Hope and Other Dangerous Pursuits by Laila Lalami A collection of short stories doesn't quite get to grips with the great subject of the modern migration out of Africa.
Orhan Pamuk and the Museum of Innocence Hopes and dreams are the stuff of calculations, and conditional clauses; if I do x, then hopefully y will come my way. All the calculations and aspirations of the characters rest on one condition first, achieving distance from their native Morocco even the wealthy Larbi Amrani thinks in terms of his daughter studying in New York.
Born and raised in Rabat in Morocco, Lalami began the novel whilst working as a linguist in Los Angeles. The impetus came from reading a report relegated to the back pages of Le Monde about fifteen Moroccan immigrants who had drowned while trying to navigate the ten mile stretch that separates Morocco from Spain, or Europe from Africa.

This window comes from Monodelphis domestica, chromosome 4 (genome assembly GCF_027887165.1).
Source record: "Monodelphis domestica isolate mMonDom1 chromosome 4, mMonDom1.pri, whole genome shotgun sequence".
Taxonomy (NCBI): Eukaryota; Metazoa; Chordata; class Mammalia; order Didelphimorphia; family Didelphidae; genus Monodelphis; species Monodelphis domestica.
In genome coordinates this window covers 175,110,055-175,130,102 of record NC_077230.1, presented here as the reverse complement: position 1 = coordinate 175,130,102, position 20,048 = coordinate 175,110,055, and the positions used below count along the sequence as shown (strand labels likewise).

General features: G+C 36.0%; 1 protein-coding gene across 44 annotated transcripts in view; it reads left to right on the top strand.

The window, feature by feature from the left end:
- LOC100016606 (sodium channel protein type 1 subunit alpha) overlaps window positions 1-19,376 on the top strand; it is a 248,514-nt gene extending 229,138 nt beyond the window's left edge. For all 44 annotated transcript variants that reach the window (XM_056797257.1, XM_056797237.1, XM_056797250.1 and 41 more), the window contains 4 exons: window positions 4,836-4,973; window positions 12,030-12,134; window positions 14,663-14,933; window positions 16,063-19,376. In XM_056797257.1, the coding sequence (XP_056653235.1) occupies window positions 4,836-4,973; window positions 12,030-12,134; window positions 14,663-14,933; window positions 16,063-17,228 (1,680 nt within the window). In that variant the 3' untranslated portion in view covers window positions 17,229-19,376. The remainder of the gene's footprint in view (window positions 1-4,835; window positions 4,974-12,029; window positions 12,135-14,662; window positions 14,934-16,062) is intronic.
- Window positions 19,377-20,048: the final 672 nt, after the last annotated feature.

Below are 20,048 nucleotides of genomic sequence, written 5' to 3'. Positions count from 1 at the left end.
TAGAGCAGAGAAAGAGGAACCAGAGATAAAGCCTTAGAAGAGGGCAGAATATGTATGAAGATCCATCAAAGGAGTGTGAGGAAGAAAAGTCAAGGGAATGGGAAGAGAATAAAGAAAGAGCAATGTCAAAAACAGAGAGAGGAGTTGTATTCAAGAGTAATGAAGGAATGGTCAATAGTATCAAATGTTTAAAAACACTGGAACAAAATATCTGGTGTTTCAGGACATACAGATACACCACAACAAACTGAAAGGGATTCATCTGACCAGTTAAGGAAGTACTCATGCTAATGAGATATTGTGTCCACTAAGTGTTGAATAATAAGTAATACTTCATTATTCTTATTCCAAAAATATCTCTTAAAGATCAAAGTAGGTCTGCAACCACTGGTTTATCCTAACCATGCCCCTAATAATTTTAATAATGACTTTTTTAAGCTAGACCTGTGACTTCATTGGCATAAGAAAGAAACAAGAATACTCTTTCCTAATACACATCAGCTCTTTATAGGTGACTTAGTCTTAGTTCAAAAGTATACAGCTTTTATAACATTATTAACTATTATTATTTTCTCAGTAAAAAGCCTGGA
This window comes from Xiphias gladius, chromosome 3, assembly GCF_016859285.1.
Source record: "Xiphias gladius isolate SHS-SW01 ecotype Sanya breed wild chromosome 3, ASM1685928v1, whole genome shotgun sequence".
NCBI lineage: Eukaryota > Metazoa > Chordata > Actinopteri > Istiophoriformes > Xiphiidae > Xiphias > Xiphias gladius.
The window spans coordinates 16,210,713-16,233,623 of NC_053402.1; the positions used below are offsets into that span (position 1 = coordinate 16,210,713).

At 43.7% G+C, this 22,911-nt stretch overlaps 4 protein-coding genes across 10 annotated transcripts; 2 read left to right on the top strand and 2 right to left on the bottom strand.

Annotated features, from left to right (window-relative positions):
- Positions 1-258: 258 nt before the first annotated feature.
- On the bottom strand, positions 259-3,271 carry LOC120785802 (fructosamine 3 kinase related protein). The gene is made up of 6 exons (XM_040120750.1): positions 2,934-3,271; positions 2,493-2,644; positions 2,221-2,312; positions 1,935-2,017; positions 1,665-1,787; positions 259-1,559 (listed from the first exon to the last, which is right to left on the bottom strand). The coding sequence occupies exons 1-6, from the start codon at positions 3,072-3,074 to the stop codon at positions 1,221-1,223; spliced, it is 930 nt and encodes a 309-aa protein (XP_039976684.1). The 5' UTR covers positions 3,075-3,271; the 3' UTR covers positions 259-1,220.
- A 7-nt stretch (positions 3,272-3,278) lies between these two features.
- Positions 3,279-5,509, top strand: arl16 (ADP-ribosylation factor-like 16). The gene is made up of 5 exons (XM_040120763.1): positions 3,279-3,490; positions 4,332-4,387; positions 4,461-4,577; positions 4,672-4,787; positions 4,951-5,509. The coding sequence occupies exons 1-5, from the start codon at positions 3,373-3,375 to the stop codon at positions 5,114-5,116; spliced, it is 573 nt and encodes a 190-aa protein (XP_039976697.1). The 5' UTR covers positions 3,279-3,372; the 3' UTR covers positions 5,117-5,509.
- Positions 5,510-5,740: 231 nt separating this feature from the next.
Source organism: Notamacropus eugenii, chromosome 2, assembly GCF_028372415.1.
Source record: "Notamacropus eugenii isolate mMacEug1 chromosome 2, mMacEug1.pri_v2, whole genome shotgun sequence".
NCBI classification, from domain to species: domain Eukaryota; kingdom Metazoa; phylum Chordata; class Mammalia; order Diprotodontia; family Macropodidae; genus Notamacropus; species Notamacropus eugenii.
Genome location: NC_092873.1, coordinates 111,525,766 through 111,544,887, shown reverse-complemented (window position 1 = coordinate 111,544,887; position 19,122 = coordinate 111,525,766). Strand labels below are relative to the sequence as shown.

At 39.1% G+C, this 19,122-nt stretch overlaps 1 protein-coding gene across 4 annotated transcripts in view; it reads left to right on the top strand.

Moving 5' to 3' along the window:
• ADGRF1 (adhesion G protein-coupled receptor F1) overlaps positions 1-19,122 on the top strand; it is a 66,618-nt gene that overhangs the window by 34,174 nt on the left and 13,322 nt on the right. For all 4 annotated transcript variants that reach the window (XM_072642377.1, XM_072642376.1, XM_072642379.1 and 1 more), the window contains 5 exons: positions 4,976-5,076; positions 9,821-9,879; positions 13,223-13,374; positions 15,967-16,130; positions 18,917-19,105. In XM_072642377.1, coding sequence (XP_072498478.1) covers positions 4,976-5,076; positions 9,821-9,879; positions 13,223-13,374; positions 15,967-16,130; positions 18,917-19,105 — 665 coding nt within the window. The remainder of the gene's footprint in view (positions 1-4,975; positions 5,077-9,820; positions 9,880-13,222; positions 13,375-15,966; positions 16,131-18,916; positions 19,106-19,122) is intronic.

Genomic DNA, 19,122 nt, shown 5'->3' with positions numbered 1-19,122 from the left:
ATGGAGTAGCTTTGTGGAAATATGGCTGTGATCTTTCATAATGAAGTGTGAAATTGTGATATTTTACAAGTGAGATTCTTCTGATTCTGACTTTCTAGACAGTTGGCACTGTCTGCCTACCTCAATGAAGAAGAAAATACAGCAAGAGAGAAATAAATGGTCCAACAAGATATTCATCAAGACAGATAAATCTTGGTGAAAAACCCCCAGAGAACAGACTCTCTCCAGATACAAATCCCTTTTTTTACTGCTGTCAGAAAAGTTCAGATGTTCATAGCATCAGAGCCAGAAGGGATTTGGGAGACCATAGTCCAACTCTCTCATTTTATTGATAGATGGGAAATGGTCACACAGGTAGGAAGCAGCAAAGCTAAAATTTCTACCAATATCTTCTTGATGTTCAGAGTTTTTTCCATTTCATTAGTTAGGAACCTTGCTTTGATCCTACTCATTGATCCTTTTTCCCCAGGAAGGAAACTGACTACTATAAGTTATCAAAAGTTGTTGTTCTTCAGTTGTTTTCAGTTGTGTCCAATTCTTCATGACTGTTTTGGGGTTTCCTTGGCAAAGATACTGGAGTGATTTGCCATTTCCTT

Just one of numerous articles that appear in the pages of Spanish, French, and Italian newspapers with tragic regularity. She offers no false optimism. The title of the book, like much of the prose of the book, is muscular, to the point, and yet poetic at the same time.
It puts hope firmly on the agenda for discussion, while also implicitly ruling it out. What made you choose the title? I wanted a title that would contain both the positive and negative aspects of the immigration experience. Although they come from different cities in Morocco and although they are leaving the country for different reasons, my characters all share a deep hope of a better tomorrow.
What intrigued me was the idea that they were risking their very lives for the sake of a better life. A very dangerous gamble. So I wanted a title that had both hope and danger in it, which is how it came about.
You approach her almost shyly, recounting her life, before crossing the sea into Spain, mainly through the prism of Larbi Amrani, whilst the other 3 characters are presented directly. What made you choose this approach, which works brilliantly but has the ever-present risk of upsetting the symmetry of the novel?